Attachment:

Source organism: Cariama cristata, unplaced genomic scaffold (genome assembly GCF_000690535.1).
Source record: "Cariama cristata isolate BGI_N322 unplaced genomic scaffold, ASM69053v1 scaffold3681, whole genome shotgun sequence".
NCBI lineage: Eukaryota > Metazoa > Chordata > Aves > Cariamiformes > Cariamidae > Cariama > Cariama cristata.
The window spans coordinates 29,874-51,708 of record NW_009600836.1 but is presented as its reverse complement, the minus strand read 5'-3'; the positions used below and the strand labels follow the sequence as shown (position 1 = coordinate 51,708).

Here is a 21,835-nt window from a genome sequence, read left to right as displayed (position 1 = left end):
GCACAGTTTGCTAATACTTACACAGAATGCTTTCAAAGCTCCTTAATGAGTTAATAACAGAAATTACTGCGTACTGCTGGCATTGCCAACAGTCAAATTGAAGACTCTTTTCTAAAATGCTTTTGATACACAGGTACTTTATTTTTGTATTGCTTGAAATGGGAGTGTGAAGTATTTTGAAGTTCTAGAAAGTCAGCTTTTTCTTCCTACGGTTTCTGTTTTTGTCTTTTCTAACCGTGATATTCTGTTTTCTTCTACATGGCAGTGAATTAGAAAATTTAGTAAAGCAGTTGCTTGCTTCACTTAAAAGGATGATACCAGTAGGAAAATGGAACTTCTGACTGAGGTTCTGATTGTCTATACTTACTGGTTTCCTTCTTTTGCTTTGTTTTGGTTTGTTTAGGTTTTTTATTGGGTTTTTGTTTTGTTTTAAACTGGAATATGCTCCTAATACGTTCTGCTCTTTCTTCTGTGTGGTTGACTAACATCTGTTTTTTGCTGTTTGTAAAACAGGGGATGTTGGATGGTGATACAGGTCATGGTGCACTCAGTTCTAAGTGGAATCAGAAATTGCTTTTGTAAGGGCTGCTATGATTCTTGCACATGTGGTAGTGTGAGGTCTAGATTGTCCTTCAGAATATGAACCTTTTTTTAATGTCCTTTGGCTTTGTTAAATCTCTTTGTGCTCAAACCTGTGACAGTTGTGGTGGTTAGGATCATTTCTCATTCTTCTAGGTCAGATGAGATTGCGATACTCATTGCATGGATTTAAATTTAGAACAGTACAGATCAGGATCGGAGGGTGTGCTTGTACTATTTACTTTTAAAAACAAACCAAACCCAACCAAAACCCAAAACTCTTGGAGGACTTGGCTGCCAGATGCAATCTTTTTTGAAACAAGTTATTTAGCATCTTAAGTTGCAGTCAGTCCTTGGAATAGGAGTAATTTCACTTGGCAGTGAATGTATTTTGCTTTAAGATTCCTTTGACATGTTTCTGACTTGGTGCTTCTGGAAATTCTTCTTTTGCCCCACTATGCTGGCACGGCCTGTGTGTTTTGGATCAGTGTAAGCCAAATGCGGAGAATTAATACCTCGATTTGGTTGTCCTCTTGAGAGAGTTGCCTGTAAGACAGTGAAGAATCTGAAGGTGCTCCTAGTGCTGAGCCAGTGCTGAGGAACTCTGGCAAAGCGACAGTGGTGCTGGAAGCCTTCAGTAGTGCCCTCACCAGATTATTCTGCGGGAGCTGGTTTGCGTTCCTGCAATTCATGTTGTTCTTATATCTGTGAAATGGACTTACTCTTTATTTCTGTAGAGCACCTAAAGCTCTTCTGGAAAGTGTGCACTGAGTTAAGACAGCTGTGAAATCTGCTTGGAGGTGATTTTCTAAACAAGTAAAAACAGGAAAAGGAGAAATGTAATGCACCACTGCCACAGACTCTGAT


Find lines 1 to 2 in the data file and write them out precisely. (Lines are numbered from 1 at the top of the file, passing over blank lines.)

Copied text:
Source organism: Cariama cristata, unplaced genomic scaffold (genome assembly GCF_000690535.1).
Source record: "Cariama cristata isolate BGI_N322 unplaced genomic scaffold, ASM69053v1 scaffold3681, whole genome shotgun sequence".